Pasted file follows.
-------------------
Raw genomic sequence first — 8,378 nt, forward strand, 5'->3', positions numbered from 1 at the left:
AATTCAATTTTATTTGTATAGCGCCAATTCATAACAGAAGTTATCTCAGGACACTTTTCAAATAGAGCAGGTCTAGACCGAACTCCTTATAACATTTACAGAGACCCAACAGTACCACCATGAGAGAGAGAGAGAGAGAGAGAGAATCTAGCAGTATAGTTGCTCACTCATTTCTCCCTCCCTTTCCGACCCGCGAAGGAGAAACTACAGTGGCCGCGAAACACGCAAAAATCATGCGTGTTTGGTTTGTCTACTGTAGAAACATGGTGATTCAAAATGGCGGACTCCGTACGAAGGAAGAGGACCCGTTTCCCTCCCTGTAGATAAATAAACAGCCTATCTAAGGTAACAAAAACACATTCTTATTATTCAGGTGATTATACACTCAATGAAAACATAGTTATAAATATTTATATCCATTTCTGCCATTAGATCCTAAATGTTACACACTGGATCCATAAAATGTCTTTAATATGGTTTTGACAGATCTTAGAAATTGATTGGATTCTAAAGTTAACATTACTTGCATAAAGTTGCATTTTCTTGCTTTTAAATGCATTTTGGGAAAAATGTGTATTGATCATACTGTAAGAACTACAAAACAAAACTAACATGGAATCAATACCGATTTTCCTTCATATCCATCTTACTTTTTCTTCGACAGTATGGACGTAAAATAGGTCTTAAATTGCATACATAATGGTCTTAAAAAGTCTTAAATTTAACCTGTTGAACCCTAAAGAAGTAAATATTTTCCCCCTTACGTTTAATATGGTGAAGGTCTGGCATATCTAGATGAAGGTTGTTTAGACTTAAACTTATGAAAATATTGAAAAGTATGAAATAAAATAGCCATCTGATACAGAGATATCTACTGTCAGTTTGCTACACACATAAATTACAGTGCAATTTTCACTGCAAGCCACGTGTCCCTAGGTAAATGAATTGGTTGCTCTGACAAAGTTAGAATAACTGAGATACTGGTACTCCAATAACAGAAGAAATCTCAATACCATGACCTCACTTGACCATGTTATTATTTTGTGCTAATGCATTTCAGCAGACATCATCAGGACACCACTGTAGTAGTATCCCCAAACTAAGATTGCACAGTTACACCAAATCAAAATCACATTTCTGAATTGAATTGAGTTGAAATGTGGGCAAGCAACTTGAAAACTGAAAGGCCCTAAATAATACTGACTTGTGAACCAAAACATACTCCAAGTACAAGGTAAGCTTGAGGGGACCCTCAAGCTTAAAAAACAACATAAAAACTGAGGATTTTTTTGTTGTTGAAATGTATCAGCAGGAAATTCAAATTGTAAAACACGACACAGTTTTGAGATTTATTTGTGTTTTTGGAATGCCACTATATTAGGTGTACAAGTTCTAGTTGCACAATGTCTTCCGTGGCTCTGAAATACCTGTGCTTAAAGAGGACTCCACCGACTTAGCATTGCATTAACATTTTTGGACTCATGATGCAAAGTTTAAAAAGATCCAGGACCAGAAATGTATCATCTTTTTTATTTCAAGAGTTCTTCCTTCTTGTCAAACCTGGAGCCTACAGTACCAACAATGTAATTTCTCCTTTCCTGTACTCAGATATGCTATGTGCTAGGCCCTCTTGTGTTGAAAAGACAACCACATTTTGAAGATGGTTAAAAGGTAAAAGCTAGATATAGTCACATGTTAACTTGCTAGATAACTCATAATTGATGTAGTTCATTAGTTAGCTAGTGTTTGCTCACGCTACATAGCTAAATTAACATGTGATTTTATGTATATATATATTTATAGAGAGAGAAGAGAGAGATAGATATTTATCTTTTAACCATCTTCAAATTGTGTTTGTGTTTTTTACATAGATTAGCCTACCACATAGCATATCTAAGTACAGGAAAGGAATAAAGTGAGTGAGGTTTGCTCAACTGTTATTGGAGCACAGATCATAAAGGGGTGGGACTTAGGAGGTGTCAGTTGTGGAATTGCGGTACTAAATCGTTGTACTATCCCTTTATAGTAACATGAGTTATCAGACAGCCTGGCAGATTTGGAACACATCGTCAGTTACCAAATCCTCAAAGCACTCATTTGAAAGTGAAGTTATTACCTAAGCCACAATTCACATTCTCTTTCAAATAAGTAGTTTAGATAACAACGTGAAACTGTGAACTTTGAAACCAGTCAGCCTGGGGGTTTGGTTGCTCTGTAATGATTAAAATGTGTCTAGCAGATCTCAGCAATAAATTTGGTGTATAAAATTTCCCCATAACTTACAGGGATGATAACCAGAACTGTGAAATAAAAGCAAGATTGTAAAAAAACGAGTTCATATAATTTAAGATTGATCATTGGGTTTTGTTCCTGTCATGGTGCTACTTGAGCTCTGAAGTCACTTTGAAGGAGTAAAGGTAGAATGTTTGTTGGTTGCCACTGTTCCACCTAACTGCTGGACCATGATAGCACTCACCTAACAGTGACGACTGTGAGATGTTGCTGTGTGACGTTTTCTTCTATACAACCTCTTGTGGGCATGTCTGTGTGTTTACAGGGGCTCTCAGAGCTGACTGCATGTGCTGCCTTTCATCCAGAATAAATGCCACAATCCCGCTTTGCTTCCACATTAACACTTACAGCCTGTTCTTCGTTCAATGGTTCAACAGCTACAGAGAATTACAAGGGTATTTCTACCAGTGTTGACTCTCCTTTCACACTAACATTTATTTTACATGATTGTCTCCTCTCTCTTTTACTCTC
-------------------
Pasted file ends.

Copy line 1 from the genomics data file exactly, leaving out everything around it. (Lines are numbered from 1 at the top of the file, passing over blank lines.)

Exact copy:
Raw genomic sequence first — 8,378 nt, forward strand, 5'->3', positions numbered from 1 at the left: